The local minimum in geometrical occultation by gas with zero radial velocity always exists in a Keplerian disk seen edge-on. Whether it leads to an observable CQE depends mainly on two basic circumstances:
Finally, the zero-velocity condition with respect to the stellar photosphere also implies that CQE's occur at the stellar systemic velocity. Accordingly, they would supply a very reliable means of measuring variations of the latter even in the presence of other variations.
These theoretical conditions form an almost exact match of the empirical criteria for the occurrence of CQE's derived in Sect. 4.1. Because the inclination angle of all six stars considered will be somewhat different from 90 degrees and their vertical disk structure may not be the same as assumed by Hanuschik, the conclusion that the explanation for circumstellar CQE's is given by Hanuschik's model becomes even more robust.
However, although Hanuschik's model is very successful in reproducing CQE's (and shell line profiles in general), it is not physical in that it only assumes Keplerian rotation but does not predict it. This point, therefore, requires further scrutiny, which is the subject of the following section. Before that, a very abbreviated example of the practical usage of CQE's for the diagnosis of the structure of Be star disks, and especially their variability, is given in the following sub-section.
5.3. CQE's as a means to probe the disk structure
Hanuschik's (1995) Eq. 23 offers rather straightforward access to the radial disk structure, if the positions of the local minimum cusps blue- and redwards of the CQE are measured. This can be demonstrated well for the example of Cen in 1996, when a similar outburst-relaxation sequence as in µ Cen was observed (Rivinius et al. 1998a).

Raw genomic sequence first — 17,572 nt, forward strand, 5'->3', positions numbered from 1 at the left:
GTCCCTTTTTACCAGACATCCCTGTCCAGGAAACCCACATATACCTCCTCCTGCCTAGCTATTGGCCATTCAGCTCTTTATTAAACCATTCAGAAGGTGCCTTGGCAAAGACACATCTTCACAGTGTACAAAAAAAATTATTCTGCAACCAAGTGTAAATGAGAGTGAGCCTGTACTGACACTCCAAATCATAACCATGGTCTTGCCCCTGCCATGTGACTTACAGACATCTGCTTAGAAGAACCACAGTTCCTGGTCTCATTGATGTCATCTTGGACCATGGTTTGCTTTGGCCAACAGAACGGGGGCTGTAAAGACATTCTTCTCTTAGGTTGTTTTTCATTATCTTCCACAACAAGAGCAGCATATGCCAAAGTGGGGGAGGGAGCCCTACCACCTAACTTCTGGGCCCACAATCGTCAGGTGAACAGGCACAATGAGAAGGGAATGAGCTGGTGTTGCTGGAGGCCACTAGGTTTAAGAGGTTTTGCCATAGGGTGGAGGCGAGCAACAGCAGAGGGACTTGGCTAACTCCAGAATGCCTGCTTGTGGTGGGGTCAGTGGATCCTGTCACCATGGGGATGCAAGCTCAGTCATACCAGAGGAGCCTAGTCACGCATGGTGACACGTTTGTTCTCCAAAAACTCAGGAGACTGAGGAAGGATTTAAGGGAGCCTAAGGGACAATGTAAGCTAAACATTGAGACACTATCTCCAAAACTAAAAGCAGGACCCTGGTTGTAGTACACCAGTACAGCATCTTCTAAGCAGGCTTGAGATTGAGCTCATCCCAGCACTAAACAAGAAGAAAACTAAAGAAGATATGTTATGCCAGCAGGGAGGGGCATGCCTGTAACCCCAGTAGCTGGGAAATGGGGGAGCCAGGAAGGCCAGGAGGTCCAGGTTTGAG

Hanuschik (1995) normalized the equation to . Even assuming , the rotation velocity of the disk at is unknown. For a Keplarian disk this is the critical velocity, rather than the stellar rotational velocity as for a disk conserving angular momentum. As estimate km/s is taken, being a plausible value for such an early B-type main sequence star. The cusp separation was measured for HeI 6678. These numbers were derived from data secured just after an outburst and six weeks later, just before the following outburst event. The separation of the minimum cusps is related to the distance from the star up to which the lower levels of the respective transitions are populated. For HeI 6678, this is the singlet transition from 21.13 to 22.97 eV. HeI 6678 moreover shows weak emission peaks, that can be used to probe the radius up to which the upper level is populated sufficiently to produce net emission. Similarly, the H peak separation can be used to derive an estimate of the dimensions of the H-emitting disk. In the case of Keplerian rotation the respective equations are
The disk radius derived from the CQE as well as from the emission became larger during our observations 1996. It grew from 6.2 to for HeI 6678 absorption (CQE's) and from 7.3 to for the H emission. On the other hand, the emission radius derived from HeI 6678 emission started at 2.8 and grew to . The higher outbound velocity at smaller radii is consistent with the conclusions drawn already from µ Cen (Rivinius et al. 1998a), that part of the ejected material after a burst migrates slowly outwards as a ring of enhanced density, visible as migrating emission peaks. There it merges with an already present, relatively stable disk at larger radii. It should be noted that these values are derived on the basis of simplifying assumptions, as , and only estimated critical velocity, but the relative changes of the numbers should be reliable.
© European Southern Observatory (ESO) 1999
Online publication: August 13, 199